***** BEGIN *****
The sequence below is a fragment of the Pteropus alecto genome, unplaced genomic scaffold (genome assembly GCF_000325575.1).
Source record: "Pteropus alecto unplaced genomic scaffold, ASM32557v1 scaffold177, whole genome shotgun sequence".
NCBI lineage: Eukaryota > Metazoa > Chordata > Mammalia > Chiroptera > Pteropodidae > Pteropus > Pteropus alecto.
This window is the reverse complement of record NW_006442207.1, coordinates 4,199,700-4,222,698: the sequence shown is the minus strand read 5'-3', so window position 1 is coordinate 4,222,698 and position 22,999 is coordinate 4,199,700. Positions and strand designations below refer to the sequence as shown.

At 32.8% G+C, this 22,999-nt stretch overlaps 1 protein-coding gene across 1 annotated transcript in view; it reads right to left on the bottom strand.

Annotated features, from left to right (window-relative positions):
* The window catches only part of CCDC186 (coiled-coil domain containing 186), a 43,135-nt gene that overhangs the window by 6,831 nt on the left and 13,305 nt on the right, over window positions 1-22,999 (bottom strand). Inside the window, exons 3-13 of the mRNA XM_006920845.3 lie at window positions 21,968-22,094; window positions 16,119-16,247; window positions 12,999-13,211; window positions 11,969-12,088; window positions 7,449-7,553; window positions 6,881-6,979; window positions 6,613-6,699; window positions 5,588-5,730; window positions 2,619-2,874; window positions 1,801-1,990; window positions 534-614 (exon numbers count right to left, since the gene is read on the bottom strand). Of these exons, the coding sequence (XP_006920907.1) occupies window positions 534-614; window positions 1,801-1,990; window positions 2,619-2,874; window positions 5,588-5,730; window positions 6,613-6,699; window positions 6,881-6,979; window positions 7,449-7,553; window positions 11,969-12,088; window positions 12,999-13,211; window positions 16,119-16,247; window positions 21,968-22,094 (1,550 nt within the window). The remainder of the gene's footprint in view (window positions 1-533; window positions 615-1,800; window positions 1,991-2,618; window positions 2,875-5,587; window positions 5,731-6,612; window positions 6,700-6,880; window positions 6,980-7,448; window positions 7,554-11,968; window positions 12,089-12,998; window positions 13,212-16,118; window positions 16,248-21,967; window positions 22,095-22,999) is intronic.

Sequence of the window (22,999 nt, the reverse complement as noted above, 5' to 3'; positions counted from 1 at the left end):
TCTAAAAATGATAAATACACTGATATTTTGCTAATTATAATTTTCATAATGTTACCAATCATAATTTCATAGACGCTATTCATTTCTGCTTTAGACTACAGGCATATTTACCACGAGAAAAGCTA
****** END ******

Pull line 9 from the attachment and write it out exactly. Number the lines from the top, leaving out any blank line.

TCTAAAAATGATAAATACACTGATATTTTGCTAATTATAATTTTCATAATGTTACCAATCATAATTTCATAGACGCTATTCATTTCTGCTTTAGACTACAGGCATATTTACCACGAGAAAAGCTA